In conclusion, semantic judgment is affected more by the presence of an instrument than vocals alone but only when semantic context is not supportive of the final word. This means listeners will have more difficulty understanding unfamiliar conversation when there are instruments present along with vocals.

    At the conclusion of this presentation, participants will be able to…

    • Differentiate between energetic and informational masking.
    • Identify the effect of different signal-to-noise-ratios on processing time and how it relates to semantic relatedness.
    • Differentiate between accuracy and reaction time of semantically related and unrelated sentences.

     
    Level of Learning: Advanced | Track: Audiology

    Yao Du, PhD; Yusa Liu; Grace Breslin, BA; Shelby Davis; Cassie James; Amanda Pluchino, BA, Monmouth University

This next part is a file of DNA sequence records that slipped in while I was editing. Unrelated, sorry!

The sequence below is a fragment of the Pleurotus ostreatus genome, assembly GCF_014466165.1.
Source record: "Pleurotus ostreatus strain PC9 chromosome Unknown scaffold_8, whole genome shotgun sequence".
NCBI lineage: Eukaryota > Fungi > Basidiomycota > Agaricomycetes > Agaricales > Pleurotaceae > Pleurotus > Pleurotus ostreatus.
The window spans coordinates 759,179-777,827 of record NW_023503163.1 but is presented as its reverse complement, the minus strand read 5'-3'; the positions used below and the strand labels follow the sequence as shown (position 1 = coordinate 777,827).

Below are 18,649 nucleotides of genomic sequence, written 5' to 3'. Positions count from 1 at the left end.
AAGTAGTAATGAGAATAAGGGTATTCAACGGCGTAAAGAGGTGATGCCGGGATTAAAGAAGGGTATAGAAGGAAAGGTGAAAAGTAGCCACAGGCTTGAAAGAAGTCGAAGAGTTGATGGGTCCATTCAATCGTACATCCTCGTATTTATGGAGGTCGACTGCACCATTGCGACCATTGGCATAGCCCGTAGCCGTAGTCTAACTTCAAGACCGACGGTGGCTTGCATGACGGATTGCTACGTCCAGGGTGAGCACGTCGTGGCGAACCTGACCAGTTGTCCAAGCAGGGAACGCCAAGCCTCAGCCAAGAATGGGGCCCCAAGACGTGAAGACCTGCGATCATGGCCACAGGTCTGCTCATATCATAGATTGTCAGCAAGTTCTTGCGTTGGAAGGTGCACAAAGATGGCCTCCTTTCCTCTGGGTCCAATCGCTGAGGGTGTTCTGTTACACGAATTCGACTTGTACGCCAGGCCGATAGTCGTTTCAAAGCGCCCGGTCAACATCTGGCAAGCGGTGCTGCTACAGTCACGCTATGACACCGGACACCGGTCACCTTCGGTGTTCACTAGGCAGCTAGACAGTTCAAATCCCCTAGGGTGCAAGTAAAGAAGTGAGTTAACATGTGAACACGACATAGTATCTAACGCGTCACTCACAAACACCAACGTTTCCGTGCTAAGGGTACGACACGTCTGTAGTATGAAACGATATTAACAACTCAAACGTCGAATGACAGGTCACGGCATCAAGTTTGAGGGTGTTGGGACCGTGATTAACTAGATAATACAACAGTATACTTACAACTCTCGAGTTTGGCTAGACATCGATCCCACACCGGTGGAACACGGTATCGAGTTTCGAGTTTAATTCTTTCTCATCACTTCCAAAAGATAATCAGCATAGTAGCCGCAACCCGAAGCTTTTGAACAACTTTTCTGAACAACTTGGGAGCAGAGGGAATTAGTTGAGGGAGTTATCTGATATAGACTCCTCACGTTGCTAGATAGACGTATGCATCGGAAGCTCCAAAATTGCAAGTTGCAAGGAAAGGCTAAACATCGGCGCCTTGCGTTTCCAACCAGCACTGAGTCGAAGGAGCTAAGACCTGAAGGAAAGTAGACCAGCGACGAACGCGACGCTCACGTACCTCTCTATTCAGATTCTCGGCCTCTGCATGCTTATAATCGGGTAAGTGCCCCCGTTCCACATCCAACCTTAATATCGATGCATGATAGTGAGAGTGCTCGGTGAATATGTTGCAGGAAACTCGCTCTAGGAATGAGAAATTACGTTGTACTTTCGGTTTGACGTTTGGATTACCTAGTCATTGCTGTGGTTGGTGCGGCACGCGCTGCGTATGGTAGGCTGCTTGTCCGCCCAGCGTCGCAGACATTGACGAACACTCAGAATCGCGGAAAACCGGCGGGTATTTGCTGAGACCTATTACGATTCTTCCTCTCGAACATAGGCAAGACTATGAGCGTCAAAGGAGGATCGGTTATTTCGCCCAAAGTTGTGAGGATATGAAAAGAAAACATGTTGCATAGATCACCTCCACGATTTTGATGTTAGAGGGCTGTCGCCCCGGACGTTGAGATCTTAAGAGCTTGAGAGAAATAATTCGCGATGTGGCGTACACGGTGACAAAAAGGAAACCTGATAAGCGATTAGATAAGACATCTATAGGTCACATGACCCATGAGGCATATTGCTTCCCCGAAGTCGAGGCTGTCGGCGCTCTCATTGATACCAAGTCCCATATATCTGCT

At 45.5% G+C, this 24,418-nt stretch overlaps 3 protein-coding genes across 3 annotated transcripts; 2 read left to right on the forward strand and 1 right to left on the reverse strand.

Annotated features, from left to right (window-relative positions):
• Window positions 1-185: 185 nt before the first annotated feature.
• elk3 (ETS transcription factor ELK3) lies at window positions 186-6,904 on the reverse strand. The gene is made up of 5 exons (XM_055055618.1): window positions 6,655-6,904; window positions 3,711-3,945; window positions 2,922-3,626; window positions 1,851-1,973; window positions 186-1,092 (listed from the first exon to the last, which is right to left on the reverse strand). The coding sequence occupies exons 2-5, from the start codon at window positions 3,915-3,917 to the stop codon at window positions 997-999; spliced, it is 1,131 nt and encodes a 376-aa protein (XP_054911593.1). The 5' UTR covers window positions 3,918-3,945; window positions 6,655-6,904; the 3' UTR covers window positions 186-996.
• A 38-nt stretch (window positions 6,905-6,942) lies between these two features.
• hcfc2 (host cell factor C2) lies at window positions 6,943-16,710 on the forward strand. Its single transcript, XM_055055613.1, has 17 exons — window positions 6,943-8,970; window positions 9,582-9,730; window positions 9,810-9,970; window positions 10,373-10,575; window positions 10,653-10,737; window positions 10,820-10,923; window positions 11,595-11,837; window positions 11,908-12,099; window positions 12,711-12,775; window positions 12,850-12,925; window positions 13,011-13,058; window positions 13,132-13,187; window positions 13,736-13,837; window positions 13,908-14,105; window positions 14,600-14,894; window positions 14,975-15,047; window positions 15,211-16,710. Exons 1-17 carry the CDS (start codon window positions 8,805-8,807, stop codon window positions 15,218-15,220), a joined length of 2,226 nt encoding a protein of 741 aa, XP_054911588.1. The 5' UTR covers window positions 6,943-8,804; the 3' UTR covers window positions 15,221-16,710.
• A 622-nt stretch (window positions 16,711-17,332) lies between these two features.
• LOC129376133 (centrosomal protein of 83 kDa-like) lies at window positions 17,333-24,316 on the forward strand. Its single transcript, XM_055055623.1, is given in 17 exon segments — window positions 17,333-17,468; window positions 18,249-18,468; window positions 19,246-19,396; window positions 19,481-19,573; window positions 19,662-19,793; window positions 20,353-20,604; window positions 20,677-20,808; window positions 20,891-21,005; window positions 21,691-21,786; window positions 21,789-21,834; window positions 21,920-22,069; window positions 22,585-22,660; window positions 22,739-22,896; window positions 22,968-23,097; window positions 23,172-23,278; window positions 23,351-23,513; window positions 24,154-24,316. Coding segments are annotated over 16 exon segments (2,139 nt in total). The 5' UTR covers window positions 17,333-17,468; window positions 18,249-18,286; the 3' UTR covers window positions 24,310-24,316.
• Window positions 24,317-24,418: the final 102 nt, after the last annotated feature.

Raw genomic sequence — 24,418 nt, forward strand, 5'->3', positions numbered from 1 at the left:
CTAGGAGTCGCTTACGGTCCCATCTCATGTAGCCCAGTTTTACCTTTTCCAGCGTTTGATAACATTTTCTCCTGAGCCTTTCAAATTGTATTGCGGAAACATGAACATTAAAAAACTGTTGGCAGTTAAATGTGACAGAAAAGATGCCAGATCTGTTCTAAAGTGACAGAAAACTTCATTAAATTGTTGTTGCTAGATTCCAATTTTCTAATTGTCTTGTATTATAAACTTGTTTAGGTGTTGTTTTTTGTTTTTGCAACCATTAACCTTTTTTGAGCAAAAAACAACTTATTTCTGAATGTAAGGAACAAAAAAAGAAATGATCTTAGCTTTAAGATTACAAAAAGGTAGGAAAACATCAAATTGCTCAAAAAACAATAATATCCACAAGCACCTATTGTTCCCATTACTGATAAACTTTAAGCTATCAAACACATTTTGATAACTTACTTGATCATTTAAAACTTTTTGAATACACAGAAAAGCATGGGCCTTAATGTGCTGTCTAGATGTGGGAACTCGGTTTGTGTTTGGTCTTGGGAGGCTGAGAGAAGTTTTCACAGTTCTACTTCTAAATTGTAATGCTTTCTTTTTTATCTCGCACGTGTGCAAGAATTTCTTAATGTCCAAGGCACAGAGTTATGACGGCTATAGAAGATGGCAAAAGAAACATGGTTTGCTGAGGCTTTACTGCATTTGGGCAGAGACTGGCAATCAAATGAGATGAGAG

In recent years, there has been an increased use of technology in pediatric speech-language pathology in a variety of clinical settings. A majority of pediatric speech-language pathologists (SLP) have utilized iPads in clinical practice with various populations to improve clinician’s productivity and data collection, and also to motivate children’s participation and interactions. However, little research has been conducted to comprehensively examine the process of design and implementation of technological applications (apps) for pediatric speech-language therapy. Both clinicians and app developers must understand the risks and benefits of using mobile devices and associated apps to determine clinical efficacy. This study investigates the design and implementation of mobile apps (i.e., Google Play, iOS, etc.) among SLPs who have designed and/or implemented apps for speech-language therapy with the pediatric population. Using clinician user personas, a technique from the field of human computer interaction, we conducted thematic analysis generated from 23 semi-structured qualitative interviews with SLPs to understand client, clinician, and app characteristics. We found that SLPs fluidly integrated diverse types of apps (e.g., AAC apps, speech-language apps, game apps, and utility apps) different clinical settings, client populations, and age groups. Learning from these clinicians’ mobile technology user experience brought further implications for adapting a plethora of digital tools for in-person and teletherapy services. This study contributes to existing literature of commercialized apps used by SLPs and points to multiple areas for future research (e.g., identify apps appropriate for tailored to populations, explore new app design opportunities, understand mobile app use challenges during teletherapy).